Duce recently wrote, "We have a clear vision—to create a world where every object—from jumbo jets to sewing needles—is linked to the Internet."

In a push toward adoption of this technology, Songdo in South Korea aims to become the first totally wired "smart city," where almost every item interfaces with an Internet of things. Planners hope to collect a vast wealth of data on everyday objects, and use that to increase efficiencies.

Security Concerns?

It’s obvious that military agencies will need to make sure that missiles and other systems of war aren’t hijacked by hackers. But what is the risk of your neighbor turning your toaster against you?

The U.S. National Intelligence Council produced a report in 2008 that warned it would be hard to deny "access to networks of sensors and remotely controlled objects by enemies of the United States, criminals, and mischief makers."

The report also noted that it’s unclear how much of the data from the Internet of things could or should be used by law enforcement, versus how much should be considered private information.


Read the full article at:

Smile! You’re being tracked!

Related Articles
Your Car Set To Become Part of ‘The Internet of Things’
“Internet of Things” is on the way
Google Glass app will map your face to detect your emotions
Turning the Tables? Group Challenges Domestic Surveillance by Tracking Obama
Data, Secrets, and The Surveillance State
A Primer On Risks From AI
Hacker taunts child over baby monitor
’Smart tattoo’ monitors and displays your metabolic stats
Is Free Energy Slowly Being Unveiled?
Privacy Scandal: NSA Can Spy on Smart Phone Data

Latest News from our Front Page

The Pilgrims Were Definitely Not Like Modern-Day Refugees
2015-11-27 20:01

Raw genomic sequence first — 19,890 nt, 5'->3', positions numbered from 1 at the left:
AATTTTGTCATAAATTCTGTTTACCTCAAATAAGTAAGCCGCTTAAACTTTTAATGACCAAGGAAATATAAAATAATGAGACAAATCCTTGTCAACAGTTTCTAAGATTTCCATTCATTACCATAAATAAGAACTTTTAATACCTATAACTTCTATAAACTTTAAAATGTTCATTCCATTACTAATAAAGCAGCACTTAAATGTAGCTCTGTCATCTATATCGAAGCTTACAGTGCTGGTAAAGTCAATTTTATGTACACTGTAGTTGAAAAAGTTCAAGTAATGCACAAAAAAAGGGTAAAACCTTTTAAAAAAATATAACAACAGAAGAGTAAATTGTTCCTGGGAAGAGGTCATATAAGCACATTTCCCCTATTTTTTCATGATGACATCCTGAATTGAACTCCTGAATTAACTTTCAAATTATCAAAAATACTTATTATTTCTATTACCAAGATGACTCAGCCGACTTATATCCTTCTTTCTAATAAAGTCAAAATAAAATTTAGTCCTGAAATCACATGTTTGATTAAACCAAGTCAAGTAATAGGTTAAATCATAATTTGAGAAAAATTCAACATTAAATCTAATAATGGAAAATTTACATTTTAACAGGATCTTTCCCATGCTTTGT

This upcoming Thanksgiving Day is sure to offer you and your family plenty of opportunities to argue over whether America should be welcoming Syrian refugees. If you have any liberal relatives or friends coming over for your Thursday feast, they’re going to relish the chance to tell everyone that the Pilgrims were refugees too — and hope that statement decimates all ...
ISIS to France: "We will be coming. Victory has been promised to us by Allah"
2015-11-26 3:33
Homegrown French ISIS fighters have issued a chilling threat of new attacks on France just 24 hours after the terrorist group used movie footage of the Eiffel Tower's collapse in another video.  A balaclava-clad militant is seen warning 'we will be coming, we will come to crush your country' in footage posted on Twitter earlier today. It is unclear where the film ...
ISIS teenage 'poster girl' Samra Kesinovic 'beaten to death' as she tried to flee the group
2015-11-26 1:07
She appeared in social media images for the group carrying a Kalashnikov and surrounded by armed men A teenage girl who ran away from her Vienna home to join Isis in Syria has reportedly been beaten to death by the group after trying to escape. Samra Kesinovic, 17, travelled to Syria last year with her friend Sabina Selimovic, 15. The two became a ...
The Right Stuff's flagship podcast "The Daily Shoah" has been censored by Soundcloud
2015-11-25 22:56
Editor's note: The PC corporate moral police strike again. Just as Radio 3Fourteen & Red Ice Radio were censored from iTunes, The Daily Shoah was pulled from Soundcloud today. As per usual, there is a double standard, they allow any kind of anti-White material: No counter culture humor making fun of the genocidal mainstream garbage is allowed! ... From: Soundcloud took it upon ...
Merkel Welcomes A Million More: Vows To Stand By Refugee Policy Despite Security Fears
2015-11-25 21:05
Chancellor Angela Merkel vowed on Wednesday to stick to her open-door refugee policy, defying criticism at home and abroad which has intensified due to growing fears about a potential security risk after the Islamist attacks in Paris. Conservative Merkel faces splits in her right-left coalition and pressure from EU states, including France, over her insistence that Germany can cope with up ...
More News »